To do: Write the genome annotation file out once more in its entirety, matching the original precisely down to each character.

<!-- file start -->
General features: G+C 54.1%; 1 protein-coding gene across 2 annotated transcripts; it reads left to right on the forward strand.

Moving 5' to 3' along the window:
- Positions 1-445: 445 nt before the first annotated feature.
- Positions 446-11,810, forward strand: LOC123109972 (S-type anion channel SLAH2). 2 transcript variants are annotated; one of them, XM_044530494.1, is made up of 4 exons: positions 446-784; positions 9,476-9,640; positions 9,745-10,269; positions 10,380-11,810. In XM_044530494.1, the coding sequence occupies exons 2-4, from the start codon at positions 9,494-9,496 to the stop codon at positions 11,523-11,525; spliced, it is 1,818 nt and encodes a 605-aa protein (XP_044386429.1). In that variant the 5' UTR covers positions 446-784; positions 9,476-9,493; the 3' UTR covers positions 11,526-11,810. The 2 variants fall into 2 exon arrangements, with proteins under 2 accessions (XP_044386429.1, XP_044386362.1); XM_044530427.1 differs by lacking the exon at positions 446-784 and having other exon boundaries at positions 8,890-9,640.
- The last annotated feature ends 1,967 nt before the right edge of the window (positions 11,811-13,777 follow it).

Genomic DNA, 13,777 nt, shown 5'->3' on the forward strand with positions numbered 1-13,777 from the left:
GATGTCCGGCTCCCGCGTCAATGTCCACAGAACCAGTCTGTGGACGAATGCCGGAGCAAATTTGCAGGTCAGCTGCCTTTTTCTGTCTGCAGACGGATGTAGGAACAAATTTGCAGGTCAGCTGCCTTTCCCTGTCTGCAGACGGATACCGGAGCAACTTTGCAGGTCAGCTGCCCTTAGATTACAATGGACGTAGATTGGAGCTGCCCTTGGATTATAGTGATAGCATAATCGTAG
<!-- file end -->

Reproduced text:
General features: G+C 54.1%; 1 protein-coding gene across 2 annotated transcripts; it reads left to right on the forward strand.

Moving 5' to 3' along the window:
- Positions 1-445: 445 nt before the first annotated feature.
- Positions 446-11,810, forward strand: LOC123109972 (S-type anion channel SLAH2). 2 transcript variants are annotated; one of them, XM_044530494.1, is made up of 4 exons: positions 446-784; positions 9,476-9,640; positions 9,745-10,269; positions 10,380-11,810. In XM_044530494.1, the coding sequence occupies exons 2-4, from the start codon at positions 9,494-9,496 to the stop codon at positions 11,523-11,525; spliced, it is 1,818 nt and encodes a 605-aa protein (XP_044386429.1). In that variant the 5' UTR covers positions 446-784; positions 9,476-9,493; the 3' UTR covers positions 11,526-11,810. The 2 variants fall into 2 exon arrangements, with proteins under 2 accessions (XP_044386429.1, XP_044386362.1); XM_044530427.1 differs by lacking the exon at positions 446-784 and having other exon boundaries at positions 8,890-9,640.
- The last annotated feature ends 1,967 nt before the right edge of the window (positions 11,811-13,777 follow it).

Genomic DNA, 13,777 nt, shown 5'->3' on the forward strand with positions numbered 1-13,777 from the left:
GATGTCCGGCTCCCGCGTCAATGTCCACAGAACCAGTCTGTGGACGAATGCCGGAGCAAATTTGCAGGTCAGCTGCCTTTTTCTGTCTGCAGACGGATGTAGGAACAAATTTGCAGGTCAGCTGCCTTTCCCTGTCTGCAGACGGATACCGGAGCAACTTTGCAGGTCAGCTGCCCTTAGATTACAATGGACGTAGATTGGAGCTGCCCTTGGATTATAGTGATAGCATAATCGTAG